Looking back, it wasn't just a matter of being too busy and existing in a reactionary political climate. It was also the reactions I was getting from my peers and family members. When I wasn't being teased for being a "feminazi," I was being held to unfair standards - how could I consider myself a feminist and listen to early Beastie Boys singing about "Girls?"
I found that the people most likely to call me a hypocrite were the ones who were the least concerned about feminism and were contributing nothing to the movement.
My mom Googled me and found my name on the morning-after-pill petition. She told me that I'd made a big mistake because my name would forever be attached to this petition (along with 1,300 other people). Sure, that petition was a pledge to give a friend your morning-after-pill prescription if she needed it, thus breaking the law, so I guess my mom had a reason to be concerned. But still...did she really need to shame me for doing what I thought was right?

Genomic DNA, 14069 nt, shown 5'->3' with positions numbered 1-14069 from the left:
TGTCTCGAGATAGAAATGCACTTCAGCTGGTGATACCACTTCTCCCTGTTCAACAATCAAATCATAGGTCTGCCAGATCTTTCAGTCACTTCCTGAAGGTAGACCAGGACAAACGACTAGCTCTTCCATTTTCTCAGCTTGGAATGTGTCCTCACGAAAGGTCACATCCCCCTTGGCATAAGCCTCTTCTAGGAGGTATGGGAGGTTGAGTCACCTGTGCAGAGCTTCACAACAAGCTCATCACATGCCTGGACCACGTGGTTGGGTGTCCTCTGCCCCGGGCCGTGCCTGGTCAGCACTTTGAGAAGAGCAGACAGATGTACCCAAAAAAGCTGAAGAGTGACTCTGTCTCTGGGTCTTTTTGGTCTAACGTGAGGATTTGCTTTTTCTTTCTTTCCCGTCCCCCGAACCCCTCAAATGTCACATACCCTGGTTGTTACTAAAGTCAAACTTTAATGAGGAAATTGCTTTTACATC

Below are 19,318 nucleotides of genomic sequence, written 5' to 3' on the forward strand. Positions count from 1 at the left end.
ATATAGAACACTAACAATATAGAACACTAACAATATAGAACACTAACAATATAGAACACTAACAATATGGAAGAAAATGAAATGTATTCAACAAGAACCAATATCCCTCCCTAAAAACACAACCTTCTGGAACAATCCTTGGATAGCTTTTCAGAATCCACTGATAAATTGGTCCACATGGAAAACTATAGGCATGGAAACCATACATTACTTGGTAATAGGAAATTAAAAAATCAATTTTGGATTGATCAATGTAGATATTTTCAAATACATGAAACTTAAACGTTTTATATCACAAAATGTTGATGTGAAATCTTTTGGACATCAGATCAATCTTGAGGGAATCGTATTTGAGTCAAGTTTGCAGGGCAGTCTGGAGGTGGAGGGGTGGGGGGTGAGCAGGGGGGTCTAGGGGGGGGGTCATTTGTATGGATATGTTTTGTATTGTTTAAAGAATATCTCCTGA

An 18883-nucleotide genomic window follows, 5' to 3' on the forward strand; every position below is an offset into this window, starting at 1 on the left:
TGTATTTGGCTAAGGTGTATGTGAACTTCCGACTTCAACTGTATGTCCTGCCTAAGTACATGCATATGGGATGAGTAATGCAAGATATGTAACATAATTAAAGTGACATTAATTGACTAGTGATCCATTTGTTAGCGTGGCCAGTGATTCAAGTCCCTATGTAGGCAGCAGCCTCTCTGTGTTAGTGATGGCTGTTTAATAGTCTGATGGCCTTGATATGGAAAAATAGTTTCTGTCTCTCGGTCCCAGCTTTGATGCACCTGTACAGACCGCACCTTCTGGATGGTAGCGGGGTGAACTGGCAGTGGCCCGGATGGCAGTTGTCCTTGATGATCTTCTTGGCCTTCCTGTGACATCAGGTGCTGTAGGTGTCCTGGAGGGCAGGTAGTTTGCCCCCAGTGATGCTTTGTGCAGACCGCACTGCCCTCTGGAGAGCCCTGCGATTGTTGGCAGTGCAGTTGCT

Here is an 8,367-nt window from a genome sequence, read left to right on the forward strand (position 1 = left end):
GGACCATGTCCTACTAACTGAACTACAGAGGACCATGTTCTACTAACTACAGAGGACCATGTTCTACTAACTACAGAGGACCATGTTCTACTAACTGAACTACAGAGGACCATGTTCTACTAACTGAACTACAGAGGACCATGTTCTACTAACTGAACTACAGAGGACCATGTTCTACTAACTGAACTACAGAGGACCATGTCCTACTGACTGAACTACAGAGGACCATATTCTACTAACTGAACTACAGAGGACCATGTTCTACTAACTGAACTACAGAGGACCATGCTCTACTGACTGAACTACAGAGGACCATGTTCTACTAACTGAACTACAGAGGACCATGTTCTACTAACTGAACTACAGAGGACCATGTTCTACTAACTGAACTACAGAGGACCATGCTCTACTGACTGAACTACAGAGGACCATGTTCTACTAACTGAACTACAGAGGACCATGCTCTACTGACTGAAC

Overall, no one around me wanted to hear about feminism. When your usage of the "f" word leads to being condescended to and teased by peers and family members, you stop wanting to use it. You distance yourself from the word and the movement as a whole. The very idea of discussing feminist issues makes you cringe because you anticipate others' mockery. It especially hurts when your ideas are being dismissed by those you love and are supposed to trust.
While I wasn't explicitly being told to shut up, I might as well have been.
My feminism was dormant for about 8 years. I found myself in a series of unhealthy relationships, one of which was with someone 13 years older than I was and who was my supervisor at the bookstore I was working at. I thought I was in love, but I was really just lost. I was constantly seeking validation from him and other men.